This week I have mostly been eating.......

Okonomiyaki is probably my favourite Japanese food. The best way to describe it is as a cross between an omelette and a pancake, if that makes sense.
It also contains cabbage, pickled ginger, and either pork, prawns, or the dreaded squid. On top is worcester sauce, mayonnaise and dried fish flakes that dance in the heat of the hotplate that it is cooked on. Often you can cook it yourself at your table, adding to the fun. Yum!!!

Sushi (raw fish on rice balls)  is probably the most famous Japanese food, and I can tell you, it is a lot nicer than it sounds!!!
The fish is very fresh, unlike in England - in fact it is often kept in tanks and killed on the premises!
Raw fish served on its own is known as "sashimi". Sushi is fish served on top of balls of sticky rice, with a dash of wasabi (strong mustard/horseradish). If you like, you can add more wasabi, or eat your sushi with some pickled ginger and soy sauce. In sushi restaurants, green tea is usually provided free of charge, and it makes the perfect accompaniment - it really does help to settle your stomach.
There are two main kinds of sushi restaurants - those where you order the sushi you would like and pay at the end, as in a usual restaurant, and the kaiten sushi restaurants. Kaiten sushi comes round on a conveyor belt and you simply take the plates that you like the look of. Some of these offer all-you-can-eat deals, others charge you according to the amount of different coloured plates you have amassed - eg a red plate may be 100yen, a blue one 200yen, and so on.
Sushi is made from a wide variety of fish, including eel, tuna, salmon, prawns, fish eggs, sea urchin, makerel etc. The only ones I would really suggest you avoid are squid and octopus - which are very tough and chewy and almost impossible to swallow!!!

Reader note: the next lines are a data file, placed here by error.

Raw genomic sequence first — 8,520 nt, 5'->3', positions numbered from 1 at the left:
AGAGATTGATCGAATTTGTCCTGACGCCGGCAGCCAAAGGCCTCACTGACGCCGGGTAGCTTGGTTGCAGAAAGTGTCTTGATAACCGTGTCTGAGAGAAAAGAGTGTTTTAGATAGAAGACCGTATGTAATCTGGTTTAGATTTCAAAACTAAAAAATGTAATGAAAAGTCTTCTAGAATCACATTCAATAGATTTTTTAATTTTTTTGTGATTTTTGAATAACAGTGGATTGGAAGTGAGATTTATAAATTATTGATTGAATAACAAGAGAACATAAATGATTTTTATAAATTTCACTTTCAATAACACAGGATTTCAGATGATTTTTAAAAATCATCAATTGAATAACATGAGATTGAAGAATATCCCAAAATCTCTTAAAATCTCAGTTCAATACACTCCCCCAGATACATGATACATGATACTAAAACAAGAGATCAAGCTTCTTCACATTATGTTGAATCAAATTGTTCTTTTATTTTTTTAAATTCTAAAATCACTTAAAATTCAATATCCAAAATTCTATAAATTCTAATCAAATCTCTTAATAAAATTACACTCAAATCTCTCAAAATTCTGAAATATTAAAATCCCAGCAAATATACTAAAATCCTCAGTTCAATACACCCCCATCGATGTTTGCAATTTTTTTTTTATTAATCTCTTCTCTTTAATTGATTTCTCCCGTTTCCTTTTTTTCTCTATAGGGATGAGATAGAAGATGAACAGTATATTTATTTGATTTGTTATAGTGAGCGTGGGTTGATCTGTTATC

kaiten sushi - as demonstrated by James!

Yakitori are delicious chicken kebabs covered  in a sticky, sweet, soy sauce based marinade. The most basic form of Yakitori (grilled chicken) is just chicken and sauce, but other varieties are available. Chicken and leek, chicken meatballs, chicken hearts, chicken skin, chicken knuckles and chicken cartledge are a few alternative choices. I still can't understand who actually enjoys eating the knuckles and cartledge though - personally I stick to the meat. Yakitori is often available in Izakaya (Japanese style pubs) and also at stalls near to tourist attractions or at festival times.
A yakitori stall at Osaka Castle Park.

Pictured right is a selection of drinking snacks - a kind of "Japanese Ploughman's"! This one consists mostly of yummy beans/peas and yucky bits of squid and octopus!

Gyoza are originally Chinese but are now a very common Japanese food. They are dumplings stuffed with pork, cabbage, garlic etc. Dip them in soy sauce and spicy ra-yu before you eat them. A little restaurant selling delicious, cheap Chinese-style Japanese food has just opened in Momodani where we live. Yum!
A meal from our new restaurant - fried rice, karaage (fried chicken) and gyoza (right hand side).
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